However, with the rise of individualism and materialism as well as our increasing use of technology for connection, the practice of hospitality is often neglected and considered too cumbersome. Then, because of COVID-19, we have been asked to live in isolation for long periods of time. So how do we begin to literally put our lives together again?
Experts say we need regular rhythms of sleeping, eating and exercise. Religious leaders tell us we need time to pray and meditate. I suggest we also consider offering and receiving hospitality with friends and neighbours. Not simply entertaining, but true hospitality.
The reciprocity of hospitality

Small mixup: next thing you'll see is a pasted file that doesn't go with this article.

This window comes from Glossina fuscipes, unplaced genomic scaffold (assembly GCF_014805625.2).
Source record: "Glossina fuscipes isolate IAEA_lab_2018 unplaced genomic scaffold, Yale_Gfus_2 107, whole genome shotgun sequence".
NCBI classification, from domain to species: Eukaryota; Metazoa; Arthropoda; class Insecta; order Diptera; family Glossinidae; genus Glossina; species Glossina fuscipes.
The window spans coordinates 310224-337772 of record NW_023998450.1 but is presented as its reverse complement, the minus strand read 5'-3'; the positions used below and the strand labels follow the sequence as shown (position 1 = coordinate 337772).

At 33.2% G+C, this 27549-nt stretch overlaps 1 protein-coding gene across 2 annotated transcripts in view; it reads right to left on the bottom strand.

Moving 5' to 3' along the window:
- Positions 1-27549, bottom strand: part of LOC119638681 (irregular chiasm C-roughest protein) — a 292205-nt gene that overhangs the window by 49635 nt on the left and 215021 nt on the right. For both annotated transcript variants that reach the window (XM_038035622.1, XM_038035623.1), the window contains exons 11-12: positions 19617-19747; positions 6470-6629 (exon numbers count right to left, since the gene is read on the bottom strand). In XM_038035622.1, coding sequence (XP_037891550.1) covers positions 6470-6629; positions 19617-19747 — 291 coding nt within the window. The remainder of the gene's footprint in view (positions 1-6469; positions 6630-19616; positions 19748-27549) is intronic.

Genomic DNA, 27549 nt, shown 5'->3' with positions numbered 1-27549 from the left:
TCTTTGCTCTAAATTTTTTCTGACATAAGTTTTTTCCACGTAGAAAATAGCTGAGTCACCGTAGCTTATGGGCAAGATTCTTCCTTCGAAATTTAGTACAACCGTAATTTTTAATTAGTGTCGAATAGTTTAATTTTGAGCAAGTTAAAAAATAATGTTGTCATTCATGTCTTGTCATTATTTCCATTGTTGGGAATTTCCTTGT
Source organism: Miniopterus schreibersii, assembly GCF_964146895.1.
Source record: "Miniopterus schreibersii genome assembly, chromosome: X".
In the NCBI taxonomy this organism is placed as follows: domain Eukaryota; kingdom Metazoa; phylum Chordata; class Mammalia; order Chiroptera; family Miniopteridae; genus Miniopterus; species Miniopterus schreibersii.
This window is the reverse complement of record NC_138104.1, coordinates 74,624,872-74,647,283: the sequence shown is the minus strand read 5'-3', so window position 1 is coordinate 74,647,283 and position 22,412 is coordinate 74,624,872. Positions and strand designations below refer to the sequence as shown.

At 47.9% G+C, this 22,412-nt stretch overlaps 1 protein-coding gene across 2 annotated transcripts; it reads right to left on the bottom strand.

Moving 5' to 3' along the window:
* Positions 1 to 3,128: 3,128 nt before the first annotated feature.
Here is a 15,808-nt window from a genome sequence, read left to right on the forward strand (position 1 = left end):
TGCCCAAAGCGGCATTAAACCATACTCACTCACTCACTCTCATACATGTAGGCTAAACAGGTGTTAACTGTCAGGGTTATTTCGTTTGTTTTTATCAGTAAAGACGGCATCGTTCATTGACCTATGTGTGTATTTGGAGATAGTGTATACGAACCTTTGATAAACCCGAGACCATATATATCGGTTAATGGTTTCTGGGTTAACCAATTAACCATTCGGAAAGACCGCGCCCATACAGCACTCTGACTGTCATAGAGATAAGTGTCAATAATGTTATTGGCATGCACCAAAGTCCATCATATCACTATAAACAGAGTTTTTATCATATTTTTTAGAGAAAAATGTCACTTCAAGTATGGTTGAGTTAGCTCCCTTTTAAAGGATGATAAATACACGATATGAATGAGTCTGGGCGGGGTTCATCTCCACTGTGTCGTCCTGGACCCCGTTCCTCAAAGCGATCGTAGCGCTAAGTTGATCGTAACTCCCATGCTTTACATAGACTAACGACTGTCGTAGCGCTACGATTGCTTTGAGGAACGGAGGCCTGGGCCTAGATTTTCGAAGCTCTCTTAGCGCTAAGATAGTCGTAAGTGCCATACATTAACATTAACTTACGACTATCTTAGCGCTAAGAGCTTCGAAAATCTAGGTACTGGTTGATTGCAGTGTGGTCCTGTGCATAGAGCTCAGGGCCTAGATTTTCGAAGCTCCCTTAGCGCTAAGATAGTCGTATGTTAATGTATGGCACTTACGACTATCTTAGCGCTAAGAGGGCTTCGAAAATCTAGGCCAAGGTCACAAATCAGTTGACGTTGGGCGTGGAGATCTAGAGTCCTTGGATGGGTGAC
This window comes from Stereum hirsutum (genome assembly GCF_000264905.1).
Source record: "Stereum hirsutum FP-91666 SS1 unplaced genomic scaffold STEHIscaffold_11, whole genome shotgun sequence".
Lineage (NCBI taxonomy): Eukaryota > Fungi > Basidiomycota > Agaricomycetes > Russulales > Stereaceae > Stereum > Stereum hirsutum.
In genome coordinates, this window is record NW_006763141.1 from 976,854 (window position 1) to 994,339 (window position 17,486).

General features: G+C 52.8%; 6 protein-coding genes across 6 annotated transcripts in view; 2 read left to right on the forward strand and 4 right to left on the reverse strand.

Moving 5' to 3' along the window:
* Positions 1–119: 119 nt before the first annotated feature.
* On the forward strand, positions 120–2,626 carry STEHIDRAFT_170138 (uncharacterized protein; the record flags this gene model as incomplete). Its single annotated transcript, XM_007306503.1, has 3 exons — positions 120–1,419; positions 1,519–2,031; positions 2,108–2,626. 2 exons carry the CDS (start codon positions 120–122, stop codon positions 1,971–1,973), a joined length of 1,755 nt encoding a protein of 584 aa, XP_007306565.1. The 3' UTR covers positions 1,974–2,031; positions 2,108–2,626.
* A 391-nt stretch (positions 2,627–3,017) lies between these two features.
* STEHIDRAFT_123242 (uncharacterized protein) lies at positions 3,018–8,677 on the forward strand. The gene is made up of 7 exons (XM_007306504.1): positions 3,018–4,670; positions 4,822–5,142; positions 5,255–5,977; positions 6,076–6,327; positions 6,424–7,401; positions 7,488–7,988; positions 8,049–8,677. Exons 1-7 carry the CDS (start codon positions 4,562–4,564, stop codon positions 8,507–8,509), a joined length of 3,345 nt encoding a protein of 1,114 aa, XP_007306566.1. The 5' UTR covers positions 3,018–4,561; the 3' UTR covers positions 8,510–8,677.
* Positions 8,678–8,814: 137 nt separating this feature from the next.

Consider with me for a moment how hospitality is reciprocal—it always involves a host (giver) and a guest (welcoming recipient). There is mutual giving and receiving happening as we humbly share our lives, loving and listening to each other.
According to Scripture, humans were created in the image of God. Even now, as the Holy Spirit animates us, we are being restored or recreated to the image of God, which means we are learning to love God and others more fully. This involves a sort of circular motion so that as we breathe in God’s life and bask in God’s love, we can put off our selfishness and put on God’s selflessness. We keep trusting God to be our unending source of abundant goodness. And we keep leaning into our generous Host who provides us with all the resources and energy we need to love and be hospitable. Once we know who our Good Parent is, and this identity becomes deeply rooted in us, giving ourselves away becomes a way of life.